Researchers from Kaspersky Lab have developed a method of decrypting files affected with the latest version of CryptXXX, a malware program that combines ransomware and information-stealing capabilities.
CryptXXX was first discovered in April by security researchers from Proofpoint. In addition to encrypting user files on local drives and network shares, the malware also steals saved log-in credentials from browsers, instant messaging applications, FTP clients and email clients. It then asks for a US$500 ransom to be paid in bitcoins.
Researchers from Kaspersky Lab found a way to recover files affected by the original variant of CryptXXX and created a decryptor tool. However, on May 6, CryptXXX authors released a new version that rendered that tool ineffective.
The good news for users is that Kaspersky's researchers were able to figure out a way to also decrypt files affected by CryptXXX 2.0. Their updated tool is called RannohDecryptor and can be downloaded from the company's support website.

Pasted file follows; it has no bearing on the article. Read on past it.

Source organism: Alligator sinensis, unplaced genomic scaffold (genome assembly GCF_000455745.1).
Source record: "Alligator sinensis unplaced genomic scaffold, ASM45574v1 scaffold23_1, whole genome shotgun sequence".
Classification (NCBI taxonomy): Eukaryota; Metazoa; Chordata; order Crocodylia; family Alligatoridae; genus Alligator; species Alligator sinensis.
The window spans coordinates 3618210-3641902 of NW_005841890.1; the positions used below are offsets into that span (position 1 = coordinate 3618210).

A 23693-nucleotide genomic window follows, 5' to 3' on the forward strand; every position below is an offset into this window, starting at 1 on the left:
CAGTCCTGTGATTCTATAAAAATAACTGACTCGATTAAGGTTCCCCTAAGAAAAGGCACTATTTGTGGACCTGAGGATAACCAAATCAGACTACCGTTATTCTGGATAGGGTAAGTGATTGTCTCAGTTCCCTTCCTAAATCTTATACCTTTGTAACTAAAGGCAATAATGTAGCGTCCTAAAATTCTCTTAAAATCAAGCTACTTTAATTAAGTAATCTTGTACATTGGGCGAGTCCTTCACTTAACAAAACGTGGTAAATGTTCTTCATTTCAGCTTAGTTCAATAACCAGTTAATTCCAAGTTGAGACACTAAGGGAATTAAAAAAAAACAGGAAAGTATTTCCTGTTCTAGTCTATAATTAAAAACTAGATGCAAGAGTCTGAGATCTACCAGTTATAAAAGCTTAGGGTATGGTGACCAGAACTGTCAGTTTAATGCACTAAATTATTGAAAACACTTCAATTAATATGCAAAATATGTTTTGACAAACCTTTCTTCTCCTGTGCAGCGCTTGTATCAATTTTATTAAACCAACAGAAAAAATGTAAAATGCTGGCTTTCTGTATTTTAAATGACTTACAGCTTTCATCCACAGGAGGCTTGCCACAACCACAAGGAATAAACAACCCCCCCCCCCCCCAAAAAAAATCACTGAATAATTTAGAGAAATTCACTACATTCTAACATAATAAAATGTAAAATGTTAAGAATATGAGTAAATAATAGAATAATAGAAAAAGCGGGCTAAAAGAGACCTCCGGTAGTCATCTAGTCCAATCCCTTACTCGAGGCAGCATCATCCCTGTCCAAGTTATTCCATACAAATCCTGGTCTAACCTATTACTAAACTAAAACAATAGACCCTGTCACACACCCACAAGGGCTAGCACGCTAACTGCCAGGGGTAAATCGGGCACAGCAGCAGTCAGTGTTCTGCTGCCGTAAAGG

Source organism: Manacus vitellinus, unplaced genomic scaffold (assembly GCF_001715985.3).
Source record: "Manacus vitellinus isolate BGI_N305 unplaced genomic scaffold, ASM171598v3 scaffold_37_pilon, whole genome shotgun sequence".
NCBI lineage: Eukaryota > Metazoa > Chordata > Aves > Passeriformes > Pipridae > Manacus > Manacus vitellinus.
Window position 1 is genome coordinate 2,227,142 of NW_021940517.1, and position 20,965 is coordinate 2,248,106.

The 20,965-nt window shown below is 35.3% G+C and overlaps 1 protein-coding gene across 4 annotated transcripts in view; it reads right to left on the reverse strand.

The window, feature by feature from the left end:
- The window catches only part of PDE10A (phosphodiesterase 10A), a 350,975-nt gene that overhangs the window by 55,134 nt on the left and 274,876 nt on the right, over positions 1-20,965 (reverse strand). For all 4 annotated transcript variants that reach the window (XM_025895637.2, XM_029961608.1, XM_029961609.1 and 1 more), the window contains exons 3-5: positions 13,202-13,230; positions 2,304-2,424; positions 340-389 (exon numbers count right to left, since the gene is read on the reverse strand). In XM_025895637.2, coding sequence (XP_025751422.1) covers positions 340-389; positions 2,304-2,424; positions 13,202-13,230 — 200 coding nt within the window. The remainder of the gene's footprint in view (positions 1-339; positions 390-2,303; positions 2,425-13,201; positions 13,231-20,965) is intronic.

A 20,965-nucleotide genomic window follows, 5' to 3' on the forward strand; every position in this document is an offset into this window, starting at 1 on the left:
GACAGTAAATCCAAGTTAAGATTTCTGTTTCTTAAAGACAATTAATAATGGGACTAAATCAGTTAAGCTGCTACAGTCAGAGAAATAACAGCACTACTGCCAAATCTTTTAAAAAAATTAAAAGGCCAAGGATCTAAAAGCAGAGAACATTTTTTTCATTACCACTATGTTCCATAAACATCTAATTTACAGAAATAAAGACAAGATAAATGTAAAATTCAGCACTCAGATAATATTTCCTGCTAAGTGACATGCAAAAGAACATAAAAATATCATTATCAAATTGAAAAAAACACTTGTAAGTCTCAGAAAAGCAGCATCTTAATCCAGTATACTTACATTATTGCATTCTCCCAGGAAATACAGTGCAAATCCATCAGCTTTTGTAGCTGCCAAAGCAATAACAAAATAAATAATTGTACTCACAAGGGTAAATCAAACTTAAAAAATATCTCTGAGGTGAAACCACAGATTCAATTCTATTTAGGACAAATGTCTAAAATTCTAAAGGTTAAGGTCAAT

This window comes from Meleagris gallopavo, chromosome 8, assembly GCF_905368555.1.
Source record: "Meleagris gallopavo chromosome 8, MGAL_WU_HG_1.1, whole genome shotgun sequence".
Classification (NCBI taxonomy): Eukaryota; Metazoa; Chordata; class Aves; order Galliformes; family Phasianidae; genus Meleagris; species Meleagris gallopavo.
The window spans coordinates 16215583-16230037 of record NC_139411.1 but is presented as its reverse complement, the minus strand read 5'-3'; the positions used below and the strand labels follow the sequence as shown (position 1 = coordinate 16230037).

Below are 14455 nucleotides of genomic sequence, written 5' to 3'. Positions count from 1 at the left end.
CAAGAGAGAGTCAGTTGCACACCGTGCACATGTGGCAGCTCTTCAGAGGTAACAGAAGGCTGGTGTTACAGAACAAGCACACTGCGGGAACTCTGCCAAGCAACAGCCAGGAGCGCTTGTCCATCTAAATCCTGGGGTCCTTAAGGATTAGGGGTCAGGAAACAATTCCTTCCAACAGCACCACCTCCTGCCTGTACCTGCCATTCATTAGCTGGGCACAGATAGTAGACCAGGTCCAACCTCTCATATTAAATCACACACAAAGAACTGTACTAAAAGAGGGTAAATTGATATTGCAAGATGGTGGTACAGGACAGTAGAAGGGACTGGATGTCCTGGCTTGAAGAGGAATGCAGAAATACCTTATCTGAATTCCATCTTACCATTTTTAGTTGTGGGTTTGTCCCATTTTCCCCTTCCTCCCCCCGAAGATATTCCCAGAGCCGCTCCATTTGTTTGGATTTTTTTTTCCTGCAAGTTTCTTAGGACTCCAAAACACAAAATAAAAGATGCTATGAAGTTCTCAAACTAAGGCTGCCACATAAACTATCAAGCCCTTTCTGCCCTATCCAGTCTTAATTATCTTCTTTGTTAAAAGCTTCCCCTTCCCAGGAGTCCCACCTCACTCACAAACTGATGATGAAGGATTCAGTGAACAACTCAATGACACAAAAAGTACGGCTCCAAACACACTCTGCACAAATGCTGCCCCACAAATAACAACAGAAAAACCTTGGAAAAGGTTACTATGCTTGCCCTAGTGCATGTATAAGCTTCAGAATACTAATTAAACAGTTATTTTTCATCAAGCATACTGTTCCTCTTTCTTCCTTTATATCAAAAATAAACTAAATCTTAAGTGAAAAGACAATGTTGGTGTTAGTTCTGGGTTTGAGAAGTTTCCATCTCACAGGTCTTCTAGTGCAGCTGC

While it's great that ransomware authors sometimes make mistakes that allow security researchers to help users recover their files for free, this is usually short-lived. Sooner or later the malware creators figure out their errors and fix them.
Therefore, users should focus on prevention rather than remediation. They should keep all of their software programs up to date, especially browser plug-ins like Java, Flash Player and Silverlight, and they should regularly back up their files to a location that's not always accessible from the local computer. For example, locally mapped network shares are not a good idea, because ransomware programs target those too.
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